Civil Case No. 01-cv-01854-LTB.
April 3, 2009.
Carolyn J. Fairless, Hugh Gottschalk, Wheeler Trigg Kennedy, LLP, Denver, CO, Colette Vogele, Anthony T. Falzone, Stanford Law School, Stanford, CA, Edward Lee, Moritz College of Law, Columbus, OH, for Plaintiffs.
Christopher R. Hall, Joshua Z. Rabinovitz, U.S. Department of Justice, Washington, DC, Thomas Louis Kanan, McElroy, Deutsch, Mulvaney Carpenter, LLP, Denver, CO, for Defendants.
Holly Gaudreau, Theodore T. Herhold, Townsend and Townsend and Crew, LLP, San Francisco, CA, Christopher J. Sprigman, Jennifer S. Granick, Stanford Law School, Stanford, CA, for Plaintiffs/Defendants.
MEMORANDUM OPINION AND ORDER
This case — as now presented — concerns the validity of Section 514 of the Uruguay Round Agreements Act ("URAA"), 17 U.S.C. § 104A. Section 514 restores the United States copyrights of foreign authors who lost those rights to the public domain for any reason other than the expiration of a copyright term. Plaintiffs filed this suit in September 2001, asserting claims challenging Section 514 — as well as the Copyright Term Extension Act of 1998 — under the Copyright Clause and the First Amendment. This Court granted summary judgment in favor of the Government or dismissal as to each of those claims. [Docket ## 28, 109]. On appeal, the Tenth Circuit affirmed this Court's rulings as to Plaintiffs' Copyright Term Extension Act claims and Plaintiffs' Copyright Clause claims, but reversed this Court's rulings as to Plaintiff's First Amendment challenge to Section 514. See Golan v. Gonzales, 501 F.3d 1179 (10th Cir. 2007). The Tenth Circuit remanded to this Court with instructions to assess whether Section 514 — which the Tenth Circuit determined interfered with Plaintiffs' " First Amendment interest in using works in the public domain" — passed First Amendment scrutiny. The parties have filed cross-motions for summary judgment on this issue [Docket ## 147, 148] as well as responses/replies [Docket ## 154, 155]. An amicus brief was filed in support of the Government [Docket # 152]. The motions are adequately briefed and oral argument would not materially assist their determination. After consideration of the motions, the papers, and the case file, and for the reasons stated below, I GRANT Plaintiffs' motion [Docket # 148] and DENY the Government's motion [Docket # 147].
I. BACKGROUNDPlaintiffs in this case represent a broad range of artisans and businesses that rely upon works in the public domain for their trade. As relevant to the issue presented here, these works were produced by foreign authors and, for varying reasons — including the authors' failure to renew the copyrights with the Copyright Office, or failure to include a notice of copyright on the copyrighted works — did not enjoy copyright protection in the United States prior to the enactment of the URAA in 1994. Section 514 of the URAA ostensibly implements Article 18 of the Berne Convention for the Protection of Literary and Artistic Works — an international treaty first enacted in 1886, but not joined by the United States until 1988. Article 18 requires member nations to provide copyright protection to works by foreign authors so long as the term of copyright protection in the country of origin has not expired as to a specific work. See Berne Convention, Art. 18. Section 514 of the URAA — by granting copyright protection to these foreign authors — removed from the public domain the works upon which Plaintiffs relied. As the subject works are now protected by United States copyright laws, Plaintiffs find themselves in the position of having to either pay for their previously royalty-free use, or cease using the works altogether. Plaintiffs argue their First Amendment rights were violated by Congress when these works were removed from the public domain.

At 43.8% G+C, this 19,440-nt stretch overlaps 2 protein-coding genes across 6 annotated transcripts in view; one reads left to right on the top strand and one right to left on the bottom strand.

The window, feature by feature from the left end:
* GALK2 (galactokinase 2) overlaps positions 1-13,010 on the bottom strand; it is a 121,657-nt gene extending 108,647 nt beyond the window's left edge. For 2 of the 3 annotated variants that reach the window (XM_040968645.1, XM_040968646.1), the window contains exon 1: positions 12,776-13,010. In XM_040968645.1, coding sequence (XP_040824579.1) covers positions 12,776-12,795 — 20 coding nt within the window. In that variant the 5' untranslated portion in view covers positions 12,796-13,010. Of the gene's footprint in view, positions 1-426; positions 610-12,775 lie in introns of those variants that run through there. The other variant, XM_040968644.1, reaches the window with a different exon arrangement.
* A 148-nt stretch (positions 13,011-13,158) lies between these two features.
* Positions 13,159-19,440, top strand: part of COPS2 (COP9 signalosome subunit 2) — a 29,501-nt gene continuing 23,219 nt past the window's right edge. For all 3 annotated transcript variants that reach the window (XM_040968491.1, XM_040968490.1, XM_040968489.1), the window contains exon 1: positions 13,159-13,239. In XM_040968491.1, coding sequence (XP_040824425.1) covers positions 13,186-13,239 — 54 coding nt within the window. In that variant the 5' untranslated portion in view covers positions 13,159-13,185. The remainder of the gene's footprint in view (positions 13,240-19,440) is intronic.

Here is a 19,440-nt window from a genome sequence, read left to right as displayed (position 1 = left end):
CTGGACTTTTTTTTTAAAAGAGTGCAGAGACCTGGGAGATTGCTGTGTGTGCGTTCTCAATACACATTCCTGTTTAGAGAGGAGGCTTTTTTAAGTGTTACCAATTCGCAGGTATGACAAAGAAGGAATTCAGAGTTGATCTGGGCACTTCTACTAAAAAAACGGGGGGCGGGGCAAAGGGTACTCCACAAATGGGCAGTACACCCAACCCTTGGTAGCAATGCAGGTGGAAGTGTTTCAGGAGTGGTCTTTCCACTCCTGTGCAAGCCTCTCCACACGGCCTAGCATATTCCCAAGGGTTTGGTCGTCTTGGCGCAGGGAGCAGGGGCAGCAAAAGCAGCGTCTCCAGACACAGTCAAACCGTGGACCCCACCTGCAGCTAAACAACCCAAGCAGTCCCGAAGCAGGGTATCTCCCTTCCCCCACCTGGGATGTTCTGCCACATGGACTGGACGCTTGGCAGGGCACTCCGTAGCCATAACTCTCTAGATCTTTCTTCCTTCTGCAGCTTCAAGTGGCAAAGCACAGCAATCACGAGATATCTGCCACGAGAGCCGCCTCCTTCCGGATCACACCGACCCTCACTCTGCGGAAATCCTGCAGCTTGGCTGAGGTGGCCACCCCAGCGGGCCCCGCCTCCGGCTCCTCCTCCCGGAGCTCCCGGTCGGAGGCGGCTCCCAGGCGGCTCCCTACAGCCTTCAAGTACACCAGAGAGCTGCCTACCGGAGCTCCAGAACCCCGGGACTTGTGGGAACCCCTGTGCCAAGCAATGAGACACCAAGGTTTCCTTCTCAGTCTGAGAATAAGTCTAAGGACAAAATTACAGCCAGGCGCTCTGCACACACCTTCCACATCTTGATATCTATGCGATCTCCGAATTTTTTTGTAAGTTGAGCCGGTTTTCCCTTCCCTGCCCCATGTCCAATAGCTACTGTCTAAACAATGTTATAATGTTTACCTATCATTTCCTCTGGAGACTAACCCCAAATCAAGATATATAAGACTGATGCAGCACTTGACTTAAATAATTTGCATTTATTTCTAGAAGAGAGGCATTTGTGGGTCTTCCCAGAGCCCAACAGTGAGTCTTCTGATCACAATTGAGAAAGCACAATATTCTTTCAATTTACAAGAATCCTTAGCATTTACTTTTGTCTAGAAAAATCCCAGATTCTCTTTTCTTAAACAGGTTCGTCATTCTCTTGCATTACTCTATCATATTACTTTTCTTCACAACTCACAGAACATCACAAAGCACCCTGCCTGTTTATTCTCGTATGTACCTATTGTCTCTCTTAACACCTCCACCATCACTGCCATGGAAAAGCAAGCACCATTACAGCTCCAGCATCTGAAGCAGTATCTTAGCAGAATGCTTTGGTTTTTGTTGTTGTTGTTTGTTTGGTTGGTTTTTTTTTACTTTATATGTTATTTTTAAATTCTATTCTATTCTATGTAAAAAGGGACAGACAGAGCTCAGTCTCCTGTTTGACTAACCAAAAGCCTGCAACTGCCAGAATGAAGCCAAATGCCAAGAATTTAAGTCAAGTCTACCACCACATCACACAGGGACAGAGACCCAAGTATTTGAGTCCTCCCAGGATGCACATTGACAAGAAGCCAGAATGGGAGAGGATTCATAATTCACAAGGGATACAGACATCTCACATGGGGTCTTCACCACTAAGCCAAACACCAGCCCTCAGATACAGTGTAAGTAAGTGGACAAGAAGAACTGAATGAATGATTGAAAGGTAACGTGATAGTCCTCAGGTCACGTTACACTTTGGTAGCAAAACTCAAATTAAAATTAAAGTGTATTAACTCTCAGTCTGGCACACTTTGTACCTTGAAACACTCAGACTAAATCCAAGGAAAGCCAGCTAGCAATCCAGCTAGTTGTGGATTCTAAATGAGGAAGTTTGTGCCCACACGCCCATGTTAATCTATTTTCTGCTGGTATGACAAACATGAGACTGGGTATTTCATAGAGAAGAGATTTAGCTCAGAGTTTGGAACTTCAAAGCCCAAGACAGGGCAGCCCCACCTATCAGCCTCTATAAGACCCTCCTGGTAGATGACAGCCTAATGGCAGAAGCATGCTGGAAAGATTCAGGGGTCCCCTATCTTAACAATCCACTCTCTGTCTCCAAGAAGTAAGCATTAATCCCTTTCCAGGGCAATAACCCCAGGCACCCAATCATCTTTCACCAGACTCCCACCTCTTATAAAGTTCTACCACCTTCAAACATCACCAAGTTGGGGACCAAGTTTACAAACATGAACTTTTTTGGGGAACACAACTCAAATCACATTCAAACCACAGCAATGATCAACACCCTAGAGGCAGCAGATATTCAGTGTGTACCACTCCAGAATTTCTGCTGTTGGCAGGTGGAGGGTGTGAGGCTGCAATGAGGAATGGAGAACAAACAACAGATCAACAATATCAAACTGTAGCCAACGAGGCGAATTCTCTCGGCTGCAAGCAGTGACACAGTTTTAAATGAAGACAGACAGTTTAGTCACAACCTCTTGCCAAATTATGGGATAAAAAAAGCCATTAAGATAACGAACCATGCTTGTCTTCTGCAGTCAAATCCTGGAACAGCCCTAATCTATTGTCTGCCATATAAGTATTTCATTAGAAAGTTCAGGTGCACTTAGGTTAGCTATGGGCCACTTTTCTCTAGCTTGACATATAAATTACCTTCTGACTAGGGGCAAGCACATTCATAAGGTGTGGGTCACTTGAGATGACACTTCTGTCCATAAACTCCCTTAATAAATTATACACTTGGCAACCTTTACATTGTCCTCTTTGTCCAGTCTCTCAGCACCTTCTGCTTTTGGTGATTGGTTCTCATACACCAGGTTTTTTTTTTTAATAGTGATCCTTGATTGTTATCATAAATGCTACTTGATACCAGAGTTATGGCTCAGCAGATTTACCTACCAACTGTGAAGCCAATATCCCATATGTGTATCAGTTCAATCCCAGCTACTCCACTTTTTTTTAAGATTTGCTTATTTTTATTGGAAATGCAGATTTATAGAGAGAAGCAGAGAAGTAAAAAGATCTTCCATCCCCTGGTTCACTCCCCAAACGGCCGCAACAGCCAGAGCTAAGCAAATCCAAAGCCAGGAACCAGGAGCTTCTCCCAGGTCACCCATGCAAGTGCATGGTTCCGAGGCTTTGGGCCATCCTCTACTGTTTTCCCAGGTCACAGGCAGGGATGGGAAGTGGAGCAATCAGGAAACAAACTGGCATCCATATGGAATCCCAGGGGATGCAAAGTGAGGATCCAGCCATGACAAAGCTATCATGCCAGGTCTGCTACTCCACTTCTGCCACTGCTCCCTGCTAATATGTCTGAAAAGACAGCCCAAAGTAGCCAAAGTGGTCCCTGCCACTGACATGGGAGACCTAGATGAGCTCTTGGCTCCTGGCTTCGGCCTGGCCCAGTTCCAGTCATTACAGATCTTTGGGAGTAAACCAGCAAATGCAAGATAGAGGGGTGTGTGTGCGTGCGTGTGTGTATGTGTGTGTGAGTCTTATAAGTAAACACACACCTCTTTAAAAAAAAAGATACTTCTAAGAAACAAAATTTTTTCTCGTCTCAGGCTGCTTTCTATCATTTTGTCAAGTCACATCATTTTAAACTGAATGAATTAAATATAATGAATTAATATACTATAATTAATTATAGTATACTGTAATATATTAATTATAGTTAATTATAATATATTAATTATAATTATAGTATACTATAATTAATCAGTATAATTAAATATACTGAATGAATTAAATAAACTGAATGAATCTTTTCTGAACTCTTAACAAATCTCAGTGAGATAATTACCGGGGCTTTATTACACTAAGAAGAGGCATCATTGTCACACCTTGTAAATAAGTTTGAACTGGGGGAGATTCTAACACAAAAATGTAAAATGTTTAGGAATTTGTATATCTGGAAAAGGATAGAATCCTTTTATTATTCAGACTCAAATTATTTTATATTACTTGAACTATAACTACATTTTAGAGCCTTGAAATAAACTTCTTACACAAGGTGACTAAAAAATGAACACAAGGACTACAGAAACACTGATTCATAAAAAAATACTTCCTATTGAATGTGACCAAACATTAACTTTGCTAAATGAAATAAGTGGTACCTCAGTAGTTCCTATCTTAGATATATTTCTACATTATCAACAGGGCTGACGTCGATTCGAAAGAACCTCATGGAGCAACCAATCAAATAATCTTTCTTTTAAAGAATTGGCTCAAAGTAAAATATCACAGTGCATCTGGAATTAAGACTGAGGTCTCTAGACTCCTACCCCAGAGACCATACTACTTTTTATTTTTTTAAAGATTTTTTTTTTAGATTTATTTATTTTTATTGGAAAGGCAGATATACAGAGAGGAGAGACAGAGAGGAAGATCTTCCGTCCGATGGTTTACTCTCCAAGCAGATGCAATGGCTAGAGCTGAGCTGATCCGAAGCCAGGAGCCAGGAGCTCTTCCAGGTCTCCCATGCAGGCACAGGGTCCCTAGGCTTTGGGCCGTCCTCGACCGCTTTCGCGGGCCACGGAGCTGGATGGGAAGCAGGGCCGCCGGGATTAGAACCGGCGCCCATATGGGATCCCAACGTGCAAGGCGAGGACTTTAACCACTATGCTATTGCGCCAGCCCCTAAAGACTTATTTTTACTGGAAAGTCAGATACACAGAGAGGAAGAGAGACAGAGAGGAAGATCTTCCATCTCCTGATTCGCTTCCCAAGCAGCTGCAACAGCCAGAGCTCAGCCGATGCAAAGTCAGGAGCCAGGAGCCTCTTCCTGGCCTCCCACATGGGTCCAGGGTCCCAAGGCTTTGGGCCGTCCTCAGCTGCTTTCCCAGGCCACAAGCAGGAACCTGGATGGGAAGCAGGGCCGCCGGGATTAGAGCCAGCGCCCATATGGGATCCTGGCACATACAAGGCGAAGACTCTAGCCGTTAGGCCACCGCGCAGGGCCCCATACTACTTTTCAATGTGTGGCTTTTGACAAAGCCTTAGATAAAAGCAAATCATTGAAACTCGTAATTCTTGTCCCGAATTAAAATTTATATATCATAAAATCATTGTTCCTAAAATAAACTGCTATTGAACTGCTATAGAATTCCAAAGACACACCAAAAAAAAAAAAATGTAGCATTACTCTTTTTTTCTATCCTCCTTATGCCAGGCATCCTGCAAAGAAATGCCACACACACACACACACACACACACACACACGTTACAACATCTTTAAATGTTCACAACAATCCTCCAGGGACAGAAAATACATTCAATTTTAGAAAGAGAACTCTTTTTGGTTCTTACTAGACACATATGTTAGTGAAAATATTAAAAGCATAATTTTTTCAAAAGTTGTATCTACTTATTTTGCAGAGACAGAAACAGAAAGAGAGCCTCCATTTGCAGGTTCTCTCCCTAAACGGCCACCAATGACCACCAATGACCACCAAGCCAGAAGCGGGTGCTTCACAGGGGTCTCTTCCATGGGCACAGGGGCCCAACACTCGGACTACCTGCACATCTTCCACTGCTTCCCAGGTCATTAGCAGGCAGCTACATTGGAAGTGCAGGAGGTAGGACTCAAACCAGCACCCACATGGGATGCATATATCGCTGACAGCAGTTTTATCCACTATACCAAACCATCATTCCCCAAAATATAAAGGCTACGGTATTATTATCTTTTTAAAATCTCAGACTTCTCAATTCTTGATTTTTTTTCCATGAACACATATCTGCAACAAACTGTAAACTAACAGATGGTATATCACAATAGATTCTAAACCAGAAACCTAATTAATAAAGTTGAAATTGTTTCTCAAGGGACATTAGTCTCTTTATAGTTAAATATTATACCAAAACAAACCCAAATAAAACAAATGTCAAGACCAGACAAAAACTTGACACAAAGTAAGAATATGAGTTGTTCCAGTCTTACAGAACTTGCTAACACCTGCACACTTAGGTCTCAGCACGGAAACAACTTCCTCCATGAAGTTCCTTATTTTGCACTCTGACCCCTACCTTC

On April 20, 2005, I granted summary judgment to the Government on Plaintiffs' First Amendment claims, holding: "I see no need to expand upon the settled rule that private censorship via copyright enforcement does not implicate First Amendment concerns." [Docket # 109]. On appeal, the Tenth Circuit reversed, holding: "since § 514 has altered the traditional contours of copyright protection in a manner that implicates plaintiffs' right to free expression, it must be subject to First Amendment review." Golan, 501 F.3d at 1197.
II. TENTH CIRCUIT OPINION
The Tenth Circuit began its review with an outline of basic principles of copyright law and how those principles interconnect with the First Amendment: